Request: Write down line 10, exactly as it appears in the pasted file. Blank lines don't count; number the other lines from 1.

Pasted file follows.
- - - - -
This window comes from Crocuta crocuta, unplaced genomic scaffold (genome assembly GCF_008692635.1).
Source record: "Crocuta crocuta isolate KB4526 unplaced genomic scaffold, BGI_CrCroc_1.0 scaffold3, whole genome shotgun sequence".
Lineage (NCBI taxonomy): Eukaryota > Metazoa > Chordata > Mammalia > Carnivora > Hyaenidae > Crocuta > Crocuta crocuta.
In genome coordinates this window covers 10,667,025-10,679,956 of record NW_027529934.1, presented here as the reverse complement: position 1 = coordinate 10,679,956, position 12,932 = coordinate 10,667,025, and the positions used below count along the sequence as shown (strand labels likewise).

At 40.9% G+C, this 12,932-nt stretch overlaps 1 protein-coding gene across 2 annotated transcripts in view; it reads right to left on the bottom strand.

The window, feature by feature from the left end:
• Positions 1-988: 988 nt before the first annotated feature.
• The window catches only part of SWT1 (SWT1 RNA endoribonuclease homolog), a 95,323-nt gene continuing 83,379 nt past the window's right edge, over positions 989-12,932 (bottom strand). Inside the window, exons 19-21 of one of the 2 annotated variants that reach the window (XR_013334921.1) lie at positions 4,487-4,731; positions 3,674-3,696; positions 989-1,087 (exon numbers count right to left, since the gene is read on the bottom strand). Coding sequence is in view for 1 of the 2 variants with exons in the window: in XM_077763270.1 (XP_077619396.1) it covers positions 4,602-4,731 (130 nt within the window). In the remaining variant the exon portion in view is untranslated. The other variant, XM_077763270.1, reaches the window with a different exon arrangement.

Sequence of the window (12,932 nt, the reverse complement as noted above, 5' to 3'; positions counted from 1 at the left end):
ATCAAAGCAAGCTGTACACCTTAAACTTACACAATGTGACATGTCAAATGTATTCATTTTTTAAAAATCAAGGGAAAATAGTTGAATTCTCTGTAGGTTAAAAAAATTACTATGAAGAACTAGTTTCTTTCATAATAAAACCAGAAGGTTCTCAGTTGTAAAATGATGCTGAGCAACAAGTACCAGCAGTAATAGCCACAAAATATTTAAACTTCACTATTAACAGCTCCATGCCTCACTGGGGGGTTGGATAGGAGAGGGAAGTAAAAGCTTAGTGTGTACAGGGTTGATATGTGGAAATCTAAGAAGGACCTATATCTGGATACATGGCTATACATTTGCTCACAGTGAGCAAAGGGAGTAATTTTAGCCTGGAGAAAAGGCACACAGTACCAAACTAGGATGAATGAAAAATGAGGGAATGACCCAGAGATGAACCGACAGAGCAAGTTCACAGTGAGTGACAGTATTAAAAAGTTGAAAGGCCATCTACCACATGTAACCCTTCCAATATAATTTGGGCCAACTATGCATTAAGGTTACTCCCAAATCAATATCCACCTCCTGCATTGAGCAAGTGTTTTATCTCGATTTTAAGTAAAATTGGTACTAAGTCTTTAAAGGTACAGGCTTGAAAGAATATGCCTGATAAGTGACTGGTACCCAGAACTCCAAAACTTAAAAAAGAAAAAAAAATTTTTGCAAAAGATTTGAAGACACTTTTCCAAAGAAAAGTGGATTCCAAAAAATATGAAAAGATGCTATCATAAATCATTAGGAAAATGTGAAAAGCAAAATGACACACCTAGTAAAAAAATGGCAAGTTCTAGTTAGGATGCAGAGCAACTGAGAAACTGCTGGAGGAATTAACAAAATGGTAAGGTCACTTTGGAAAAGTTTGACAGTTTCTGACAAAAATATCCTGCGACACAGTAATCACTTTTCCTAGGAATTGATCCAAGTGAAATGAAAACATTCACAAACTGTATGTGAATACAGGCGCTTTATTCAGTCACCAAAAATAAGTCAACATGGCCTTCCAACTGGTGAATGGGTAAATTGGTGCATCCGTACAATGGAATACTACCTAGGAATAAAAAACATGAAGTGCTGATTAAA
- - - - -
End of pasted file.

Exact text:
ATCAAAGCAAGCTGTACACCTTAAACTTACACAATGTGACATGTCAAATGTATTCATTTTTTAAAAATCAAGGGAAAATAGTTGAATTCTCTGTAGGTTAAAAAAATTACTATGAAGAACTAGTTTCTTTCATAATAAAACCAGAAGGTTCTCAGTTGTAAAATGATGCTGAGCAACAAGTACCAGCAGTAATAGCCACAAAATATTTAAACTTCACTATTAACAGCTCCATGCCTCACTGGGGGGTTGGATAGGAGAGGGAAGTAAAAGCTTAGTGTGTACAGGGTTGATATGTGGAAATCTAAGAAGGACCTATATCTGGATACATGGCTATACATTTGCTCACAGTGAGCAAAGGGAGTAATTTTAGCCTGGAGAAAAGGCACACAGTACCAAACTAGGATGAATGAAAAATGAGGGAATGACCCAGAGATGAACCGACAGAGCAAGTTCACAGTGAGTGACAGTATTAAAAAGTTGAAAGGCCATCTACCACATGTAACCCTTCCAATATAATTTGGGCCAACTATGCATTAAGGTTACTCCCAAATCAATATCCACCTCCTGCATTGAGCAAGTGTTTTATCTCGATTTTAAGTAAAATTGGTACTAAGTCTTTAAAGGTACAGGCTTGAAAGAATATGCCTGATAAGTGACTGGTACCCAGAACTCCAAAACTTAAAAAAGAAAAAAAAATTTTTGCAAAAGATTTGAAGACACTTTTCCAAAGAAAAGTGGATTCCAAAAAATATGAAAAGATGCTATCATAAATCATTAGGAAAATGTGAAAAGCAAAATGACACACCTAGTAAAAAAATGGCAAGTTCTAGTTAGGATGCAGAGCAACTGAGAAACTGCTGGAGGAATTAACAAAATGGTAAGGTCACTTTGGAAAAGTTTGACAGTTTCTGACAAAAATATCCTGCGACACAGTAATCACTTTTCCTAGGAATTGATCCAAGTGAAATGAAAACATTCACAAACTGTATGTGAATACAGGCGCTTTATTCAGTCACCAAAAATAAGTCAACATGGCCTTCCAACTGGTGAATGGGTAAATTGGTGCATCCGTACAATGGAATACTACCTAGGAATAAAAAACATGAAGTGCTGATTAAA